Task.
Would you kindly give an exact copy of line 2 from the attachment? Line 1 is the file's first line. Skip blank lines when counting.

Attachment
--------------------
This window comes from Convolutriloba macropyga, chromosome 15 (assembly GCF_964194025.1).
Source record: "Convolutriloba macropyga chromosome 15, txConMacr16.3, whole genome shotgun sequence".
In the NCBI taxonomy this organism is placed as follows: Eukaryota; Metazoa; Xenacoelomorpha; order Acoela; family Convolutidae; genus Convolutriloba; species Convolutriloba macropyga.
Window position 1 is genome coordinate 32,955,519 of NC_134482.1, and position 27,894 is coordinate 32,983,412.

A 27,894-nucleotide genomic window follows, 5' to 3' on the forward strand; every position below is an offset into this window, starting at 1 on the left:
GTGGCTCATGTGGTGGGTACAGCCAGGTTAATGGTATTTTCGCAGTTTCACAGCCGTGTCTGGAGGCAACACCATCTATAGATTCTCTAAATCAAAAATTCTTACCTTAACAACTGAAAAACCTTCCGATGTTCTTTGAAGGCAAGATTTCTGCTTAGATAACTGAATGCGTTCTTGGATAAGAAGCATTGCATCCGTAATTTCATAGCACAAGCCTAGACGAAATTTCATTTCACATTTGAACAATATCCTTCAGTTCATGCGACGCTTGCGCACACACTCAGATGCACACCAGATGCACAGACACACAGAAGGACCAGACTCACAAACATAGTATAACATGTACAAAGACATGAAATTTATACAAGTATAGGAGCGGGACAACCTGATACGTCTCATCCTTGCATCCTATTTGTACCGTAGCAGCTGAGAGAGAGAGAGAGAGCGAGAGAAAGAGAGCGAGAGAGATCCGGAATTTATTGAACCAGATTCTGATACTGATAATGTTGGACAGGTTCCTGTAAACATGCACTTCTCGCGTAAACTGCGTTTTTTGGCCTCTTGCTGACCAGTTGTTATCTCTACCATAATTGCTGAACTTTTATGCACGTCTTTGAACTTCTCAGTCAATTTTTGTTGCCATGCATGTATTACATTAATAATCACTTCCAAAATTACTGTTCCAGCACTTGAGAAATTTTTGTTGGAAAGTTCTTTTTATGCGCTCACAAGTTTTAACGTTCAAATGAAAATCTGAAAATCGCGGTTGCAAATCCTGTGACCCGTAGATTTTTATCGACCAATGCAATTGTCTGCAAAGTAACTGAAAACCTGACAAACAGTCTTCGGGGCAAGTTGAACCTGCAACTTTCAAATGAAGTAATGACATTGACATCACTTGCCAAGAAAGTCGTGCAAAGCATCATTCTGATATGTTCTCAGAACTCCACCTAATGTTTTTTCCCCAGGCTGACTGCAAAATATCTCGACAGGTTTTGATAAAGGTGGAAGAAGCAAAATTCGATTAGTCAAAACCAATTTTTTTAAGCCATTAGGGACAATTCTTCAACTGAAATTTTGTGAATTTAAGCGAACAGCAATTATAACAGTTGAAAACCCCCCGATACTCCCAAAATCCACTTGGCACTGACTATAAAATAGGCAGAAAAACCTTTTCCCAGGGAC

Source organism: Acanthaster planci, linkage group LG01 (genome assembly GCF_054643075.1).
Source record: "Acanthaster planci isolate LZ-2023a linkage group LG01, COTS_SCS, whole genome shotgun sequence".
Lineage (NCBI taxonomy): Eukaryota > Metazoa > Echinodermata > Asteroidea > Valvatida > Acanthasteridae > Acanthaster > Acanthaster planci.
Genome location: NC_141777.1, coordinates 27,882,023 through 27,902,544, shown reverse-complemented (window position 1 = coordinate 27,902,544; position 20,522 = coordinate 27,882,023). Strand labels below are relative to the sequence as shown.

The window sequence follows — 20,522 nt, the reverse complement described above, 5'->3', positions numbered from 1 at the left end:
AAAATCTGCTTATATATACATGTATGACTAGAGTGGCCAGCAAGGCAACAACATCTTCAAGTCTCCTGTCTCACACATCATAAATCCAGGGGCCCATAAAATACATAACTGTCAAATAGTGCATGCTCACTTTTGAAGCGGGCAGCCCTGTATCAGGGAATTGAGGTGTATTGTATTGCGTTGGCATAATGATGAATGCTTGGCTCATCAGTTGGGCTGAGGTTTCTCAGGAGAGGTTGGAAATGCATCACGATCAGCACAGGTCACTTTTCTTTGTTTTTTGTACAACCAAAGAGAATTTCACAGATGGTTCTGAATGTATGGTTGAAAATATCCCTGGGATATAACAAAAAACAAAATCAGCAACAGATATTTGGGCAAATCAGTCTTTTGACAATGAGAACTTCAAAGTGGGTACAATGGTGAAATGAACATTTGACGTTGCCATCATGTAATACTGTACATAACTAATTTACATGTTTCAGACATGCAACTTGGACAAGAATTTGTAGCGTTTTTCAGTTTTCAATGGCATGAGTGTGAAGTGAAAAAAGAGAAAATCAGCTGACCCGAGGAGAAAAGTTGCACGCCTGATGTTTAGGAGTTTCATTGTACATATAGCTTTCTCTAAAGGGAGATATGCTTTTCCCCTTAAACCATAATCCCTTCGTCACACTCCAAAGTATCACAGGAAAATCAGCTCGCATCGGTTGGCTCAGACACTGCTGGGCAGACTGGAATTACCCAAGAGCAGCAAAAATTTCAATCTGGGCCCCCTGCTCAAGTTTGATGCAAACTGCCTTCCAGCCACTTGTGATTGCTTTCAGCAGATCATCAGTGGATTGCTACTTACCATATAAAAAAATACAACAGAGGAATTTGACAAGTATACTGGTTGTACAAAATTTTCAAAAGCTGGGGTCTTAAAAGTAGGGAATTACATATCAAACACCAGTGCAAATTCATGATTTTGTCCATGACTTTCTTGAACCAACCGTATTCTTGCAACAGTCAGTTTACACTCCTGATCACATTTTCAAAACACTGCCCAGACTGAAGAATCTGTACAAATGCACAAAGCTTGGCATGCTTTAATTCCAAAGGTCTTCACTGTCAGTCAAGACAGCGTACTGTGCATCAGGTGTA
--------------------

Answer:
Source record: "Convolutriloba macropyga chromosome 15, txConMacr16.3, whole genome shotgun sequence".